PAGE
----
Thirteen European Union countries call on the Commission to act to defend the rights of LGBT people in Hungary

Hungary found itself under fire from critics on Tuesday, June 22, in Luxembourg, where thirteen European countries, “Deeply worried”, called on the Commission to act after the adoption in Budapest of legislation banning the “Promotion” homosexuality among minors.

On the occasion of this ministerial meeting, France too, through the voice of its Secretary of State for European Affairs, Clément Beaune, “Regretted” the refusal of UEFA, the organizing body of Euro football, to allow the Munich stadium to be illuminated in the rainbow colors of the LGBT community for the Germany-Hungary match on Wednesday. A decision which, on the contrary, welcomed Budapest. The German municipality wanted, by this gesture, to protest against the law adopted last week in Hungary at the initiative of the sovereignist party of Viktor Orban.

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This Hungarian vote prompted a declaration from thirteen European countries, at the initiative of Belgium. They expressed their “Deep concern about the adoption by the Hungarian Parliament of discriminatory amendments against LGBTQI people and violating the right to freedom of expression under the pretext of protecting children”.

The declaration was signed by the Netherlands, Luxembourg, France, Germany, Ireland, Spain, Denmark, Finland, Sweden, as well as the three Baltic countries. “We urge the European Commission, as guardian of the Treaties, to use all the tools at its disposal to ensure full respect for European law, including by bringing cases before the Court of Justice of the EU”, indicate the signatories.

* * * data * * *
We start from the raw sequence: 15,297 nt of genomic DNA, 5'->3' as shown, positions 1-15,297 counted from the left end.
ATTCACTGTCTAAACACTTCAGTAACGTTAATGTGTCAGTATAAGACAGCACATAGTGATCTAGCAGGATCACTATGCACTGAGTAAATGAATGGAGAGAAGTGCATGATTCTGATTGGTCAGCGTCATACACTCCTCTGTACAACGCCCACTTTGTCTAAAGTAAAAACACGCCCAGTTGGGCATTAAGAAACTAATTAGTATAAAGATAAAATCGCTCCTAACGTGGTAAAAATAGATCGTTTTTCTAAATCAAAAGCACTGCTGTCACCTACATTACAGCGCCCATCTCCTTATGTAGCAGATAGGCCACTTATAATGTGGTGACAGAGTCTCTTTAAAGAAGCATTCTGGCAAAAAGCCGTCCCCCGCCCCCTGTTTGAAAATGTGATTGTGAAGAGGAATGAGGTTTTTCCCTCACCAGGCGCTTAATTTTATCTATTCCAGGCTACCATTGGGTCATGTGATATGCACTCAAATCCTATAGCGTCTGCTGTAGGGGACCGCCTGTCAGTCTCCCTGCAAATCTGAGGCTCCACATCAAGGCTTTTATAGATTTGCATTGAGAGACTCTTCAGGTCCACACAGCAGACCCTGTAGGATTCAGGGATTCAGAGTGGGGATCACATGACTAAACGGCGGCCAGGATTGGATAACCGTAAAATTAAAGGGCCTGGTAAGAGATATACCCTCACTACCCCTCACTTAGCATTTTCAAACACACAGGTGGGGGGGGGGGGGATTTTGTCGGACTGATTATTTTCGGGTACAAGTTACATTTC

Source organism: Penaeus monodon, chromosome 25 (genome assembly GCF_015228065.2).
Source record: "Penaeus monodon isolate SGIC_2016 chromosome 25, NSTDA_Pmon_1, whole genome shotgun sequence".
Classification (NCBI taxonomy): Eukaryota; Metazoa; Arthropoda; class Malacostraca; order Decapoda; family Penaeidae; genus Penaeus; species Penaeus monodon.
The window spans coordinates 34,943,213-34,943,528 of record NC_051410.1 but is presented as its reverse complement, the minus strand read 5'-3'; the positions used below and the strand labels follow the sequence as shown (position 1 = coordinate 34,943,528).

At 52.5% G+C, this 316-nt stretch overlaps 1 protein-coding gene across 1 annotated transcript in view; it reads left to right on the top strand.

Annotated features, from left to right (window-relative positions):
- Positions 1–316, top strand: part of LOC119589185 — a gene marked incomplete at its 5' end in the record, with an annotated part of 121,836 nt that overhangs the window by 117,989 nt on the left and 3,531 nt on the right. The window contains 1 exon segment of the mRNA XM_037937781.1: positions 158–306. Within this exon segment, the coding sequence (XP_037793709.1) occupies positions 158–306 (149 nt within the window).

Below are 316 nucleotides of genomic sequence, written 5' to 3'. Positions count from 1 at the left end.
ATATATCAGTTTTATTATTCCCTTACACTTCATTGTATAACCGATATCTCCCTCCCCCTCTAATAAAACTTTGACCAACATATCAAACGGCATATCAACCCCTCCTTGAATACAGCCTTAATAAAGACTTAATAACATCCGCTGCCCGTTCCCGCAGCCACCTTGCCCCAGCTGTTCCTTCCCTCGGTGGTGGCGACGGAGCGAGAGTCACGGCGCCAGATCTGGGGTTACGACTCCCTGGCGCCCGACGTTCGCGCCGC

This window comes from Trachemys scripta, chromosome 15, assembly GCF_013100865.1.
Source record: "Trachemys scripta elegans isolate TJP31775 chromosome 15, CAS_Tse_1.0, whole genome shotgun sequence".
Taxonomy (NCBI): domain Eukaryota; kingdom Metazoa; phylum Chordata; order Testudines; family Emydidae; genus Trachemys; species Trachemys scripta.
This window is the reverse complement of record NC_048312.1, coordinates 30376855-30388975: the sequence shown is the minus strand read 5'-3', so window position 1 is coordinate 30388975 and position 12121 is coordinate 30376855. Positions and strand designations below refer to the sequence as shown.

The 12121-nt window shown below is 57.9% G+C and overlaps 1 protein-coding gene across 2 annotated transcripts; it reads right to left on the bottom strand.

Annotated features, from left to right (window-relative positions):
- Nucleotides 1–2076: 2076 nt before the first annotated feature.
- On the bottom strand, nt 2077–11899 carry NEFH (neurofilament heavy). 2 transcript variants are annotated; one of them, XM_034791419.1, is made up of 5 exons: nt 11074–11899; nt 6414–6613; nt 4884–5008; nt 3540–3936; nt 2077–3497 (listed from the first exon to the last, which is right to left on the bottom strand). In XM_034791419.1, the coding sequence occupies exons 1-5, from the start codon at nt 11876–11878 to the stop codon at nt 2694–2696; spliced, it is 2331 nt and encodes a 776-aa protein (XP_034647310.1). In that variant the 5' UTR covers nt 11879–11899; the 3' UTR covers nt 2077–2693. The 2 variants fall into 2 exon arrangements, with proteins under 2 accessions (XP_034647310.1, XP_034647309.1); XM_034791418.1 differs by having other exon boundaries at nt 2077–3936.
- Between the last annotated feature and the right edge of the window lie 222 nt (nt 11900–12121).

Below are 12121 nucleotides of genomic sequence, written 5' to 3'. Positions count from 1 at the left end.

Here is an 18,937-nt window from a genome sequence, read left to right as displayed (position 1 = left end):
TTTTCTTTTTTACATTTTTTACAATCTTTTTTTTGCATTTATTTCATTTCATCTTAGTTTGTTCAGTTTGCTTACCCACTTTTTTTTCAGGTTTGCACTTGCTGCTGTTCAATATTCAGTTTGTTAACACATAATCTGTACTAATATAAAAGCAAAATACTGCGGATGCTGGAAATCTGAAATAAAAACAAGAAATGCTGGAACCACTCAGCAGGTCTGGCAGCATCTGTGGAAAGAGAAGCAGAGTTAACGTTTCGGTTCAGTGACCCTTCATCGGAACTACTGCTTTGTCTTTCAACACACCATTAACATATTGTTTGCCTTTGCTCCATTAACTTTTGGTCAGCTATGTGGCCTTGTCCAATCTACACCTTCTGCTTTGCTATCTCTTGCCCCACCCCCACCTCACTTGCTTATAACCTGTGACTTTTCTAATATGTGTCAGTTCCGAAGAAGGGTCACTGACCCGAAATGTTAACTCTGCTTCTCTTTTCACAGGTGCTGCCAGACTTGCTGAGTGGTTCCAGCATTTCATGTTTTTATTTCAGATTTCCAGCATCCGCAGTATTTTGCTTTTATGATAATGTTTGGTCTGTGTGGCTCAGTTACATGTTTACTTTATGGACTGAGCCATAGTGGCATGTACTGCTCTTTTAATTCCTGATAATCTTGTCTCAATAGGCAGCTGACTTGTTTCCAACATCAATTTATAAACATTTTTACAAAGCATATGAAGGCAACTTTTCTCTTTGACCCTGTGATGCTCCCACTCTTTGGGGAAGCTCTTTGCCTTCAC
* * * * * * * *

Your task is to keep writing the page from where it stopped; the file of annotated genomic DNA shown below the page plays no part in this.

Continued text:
“We are no longer in the Middle Ages”

“The Europe of values ​​is not an à la carte menu”, underlined the Belgian Minister of Foreign Affairs, Sophie Wilmès, in a press release. A little earlier, the Luxembourg Minister for Foreign and European Affairs, Jean Asselborn, had castigated a law “Unworthy of Europe”. “We are no longer in the Middle Ages”, he had launched.

Clément Beaune, for his part, denounced a law which “Assimilate” homosexuality “To a form of threat or propaganda”. These provisions “Clearly violate the values ​​of the EU”, also estimated the German Minister Delegate for European Affairs, Michael Roth. His Irish counterpart, Thomas Byrne, worried about a “Very dangerous moment for Hungary as well as for the Union”.

Commission President Ursula von der Leyen, expressing concern last week, said the EU executive was examining whether the law “Violates European law”. The Commission has the power to initiate infringement proceedings for violation of European law against a country, which may lead to a referral to the Court of Justice of the EU.

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A “national competence”

Hungarian law provides that “Content that promotes gender identity deviation, sex reassignment and homosexuality should not be accessible to under 18s”.

Hungarian Foreign Minister Peter Szijjarto denounced “Fake news”, ensuring that this law “Was not directed against any community in Hungary, [mais] only against pedophiles “. The law “Only indicates that as long as children are under 18, their sex education is the sole responsibility of their parents”, he said, adding that the Hungarian Parliament’s vote was “A national competence which should not be called into question”. The minister greeted ” common sense “ European football leaders who refused the illumination of Munich’s stadium, the Allianz Arena. The city has nevertheless decided to decorate several of its buildings.

Hungary, regularly accused of breaches of the rule of law by Brussels, is subject to European proceedings (Article 7 of the Treaty), just like Poland. In this context, the ministers of these two countries had to explain themselves Tuesday to their peers.

This is the fourth hearing for the Polish government, blamed for attacks on the independence of the judiciary. It is the third for Hungary, accused of threats to the independence of judges, but also of violations of freedom of expression and the rights of migrants and refugees.

This Article 7 procedure, which is in both cases at a preliminary stage, can in theory lead to a suspension of the voting rights of a country within the Council, a body representing the Twenty-Seven. But it implies the unanimity of the other members, impossible as long as Warsaw and Budapest give each other mutual support.

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The World with AFP